Berkshire ’09 Annual Letter — Part Two
For investors, perhaps the most tantalizing — and useful — part of Warren Buffett’s 2009 letter to shareholders is a little tidbit that’s appended to the end.
Actually, it’s a solicitation, addressed to perhaps a few hundred people in the world.
Who? People who run or have large minority stakes in a specific kind of company. One that Buffett might want to buy next.
Specifically, the desired company should have: a market value of $5 billion to $20 billion, ballpark; top-flight management in place; and be able to earn more than $75 million annually pre-tax, through “thick and thicker,” as Buffett might put it.
Buffett also stipulates two negotiating prerequisites: 1) the Seller must have a firm selling price — and be able to deliver it (thus, no consultants or other go-between’s; only principals need respond); and 2) there must be no other suitors — no auctions.
Buffett’s Negotiating Secrets
What can Buyers learn from Buffett? Three things:
One. Never negotiate against yourself.
That’s what you do when you open negotiations by announcing what you’re willing to pay — as opposed to insisting that the Seller announce its selling price (and indeed, commit to being sold).
Two. Never negotiate against other would-be suitors. That’s what an auction is.
Buffett doesn’t do auctions because he knows that a skillfully run auction will raise the price (savvy home sellers and their Realtors know that, too!).
One of two things happens in an auction (at least when the prize is gold, not dross).
Either you prevail, in which case you’ll likely have overpaid.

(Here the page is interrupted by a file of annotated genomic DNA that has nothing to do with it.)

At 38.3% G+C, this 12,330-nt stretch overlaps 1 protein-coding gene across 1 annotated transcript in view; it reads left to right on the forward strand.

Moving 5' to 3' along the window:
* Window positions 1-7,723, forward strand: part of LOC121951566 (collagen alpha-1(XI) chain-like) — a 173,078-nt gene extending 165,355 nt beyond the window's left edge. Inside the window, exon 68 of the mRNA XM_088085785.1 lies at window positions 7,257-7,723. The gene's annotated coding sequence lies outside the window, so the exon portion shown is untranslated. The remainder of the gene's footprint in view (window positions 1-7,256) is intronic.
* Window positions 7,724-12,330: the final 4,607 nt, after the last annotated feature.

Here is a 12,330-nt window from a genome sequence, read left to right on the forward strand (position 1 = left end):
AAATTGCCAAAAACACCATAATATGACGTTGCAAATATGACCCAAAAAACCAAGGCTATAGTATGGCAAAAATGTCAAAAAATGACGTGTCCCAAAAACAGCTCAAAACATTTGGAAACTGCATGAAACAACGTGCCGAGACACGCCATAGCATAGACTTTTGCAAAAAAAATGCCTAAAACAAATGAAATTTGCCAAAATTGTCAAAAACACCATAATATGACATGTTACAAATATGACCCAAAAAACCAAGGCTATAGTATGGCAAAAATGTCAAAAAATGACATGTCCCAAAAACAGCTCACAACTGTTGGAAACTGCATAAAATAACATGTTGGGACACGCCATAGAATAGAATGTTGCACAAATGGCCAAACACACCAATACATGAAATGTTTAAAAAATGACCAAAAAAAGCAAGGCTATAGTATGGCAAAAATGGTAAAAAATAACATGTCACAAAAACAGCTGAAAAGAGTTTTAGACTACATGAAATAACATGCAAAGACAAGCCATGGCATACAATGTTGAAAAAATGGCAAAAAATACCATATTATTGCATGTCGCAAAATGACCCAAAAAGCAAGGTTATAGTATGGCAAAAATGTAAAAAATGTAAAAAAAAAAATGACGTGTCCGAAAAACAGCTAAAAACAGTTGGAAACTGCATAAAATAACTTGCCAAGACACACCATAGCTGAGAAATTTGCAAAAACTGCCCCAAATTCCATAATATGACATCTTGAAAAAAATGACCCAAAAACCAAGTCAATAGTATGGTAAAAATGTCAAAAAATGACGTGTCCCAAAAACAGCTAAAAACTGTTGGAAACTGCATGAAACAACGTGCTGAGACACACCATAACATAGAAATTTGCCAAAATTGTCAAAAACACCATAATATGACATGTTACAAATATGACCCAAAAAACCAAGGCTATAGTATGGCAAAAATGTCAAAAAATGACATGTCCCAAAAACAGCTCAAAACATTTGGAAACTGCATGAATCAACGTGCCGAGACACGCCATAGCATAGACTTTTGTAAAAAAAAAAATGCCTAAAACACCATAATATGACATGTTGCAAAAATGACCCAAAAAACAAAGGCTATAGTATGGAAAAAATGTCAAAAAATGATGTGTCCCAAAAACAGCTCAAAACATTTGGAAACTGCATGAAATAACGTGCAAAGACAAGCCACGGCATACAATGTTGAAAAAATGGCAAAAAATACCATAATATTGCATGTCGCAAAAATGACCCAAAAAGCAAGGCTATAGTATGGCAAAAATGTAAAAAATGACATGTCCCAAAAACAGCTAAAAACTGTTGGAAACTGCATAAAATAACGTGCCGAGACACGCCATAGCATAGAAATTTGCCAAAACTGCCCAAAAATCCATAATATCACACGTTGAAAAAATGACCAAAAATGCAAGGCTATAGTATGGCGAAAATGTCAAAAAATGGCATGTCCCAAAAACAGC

Or you lose, in which case, you’ll just have helped drive up the price the winning bidder paid.
So why would a choice, up-and-coming company — and Buffett doesn’t covet any other kind — pass up the opportunity to “play the field?”
Several reasons, actually.
Berkshire Hathaway is like a beneficent — and distant — ruler. A very rich and patient ruler, with an unusual commitment to building long-term value and actually investing and creating capital, not sucking it out.
For an ambitious and capable manager, there are worse places to be than part of Berkshire Hathaway’s corporate fold.
Oh . . . and negotiations will be simple, quick, and painless (Buffett doesn’t do hostile deals). And cheap! (remember, no go-between’s). That’s actually Lesson #3 — “keep it simple and friendly” — for anyone who is counting.
“We can promise complete confidentiality and a very fast answer ” customarily within five minutes ” as to whether we’re interested,” Buffett promises.
I’ll bet Buffett gets two corporate takers by this July 1 — three if the market’s down significantly before then (Berkshire’s pretty good shelter in a storm).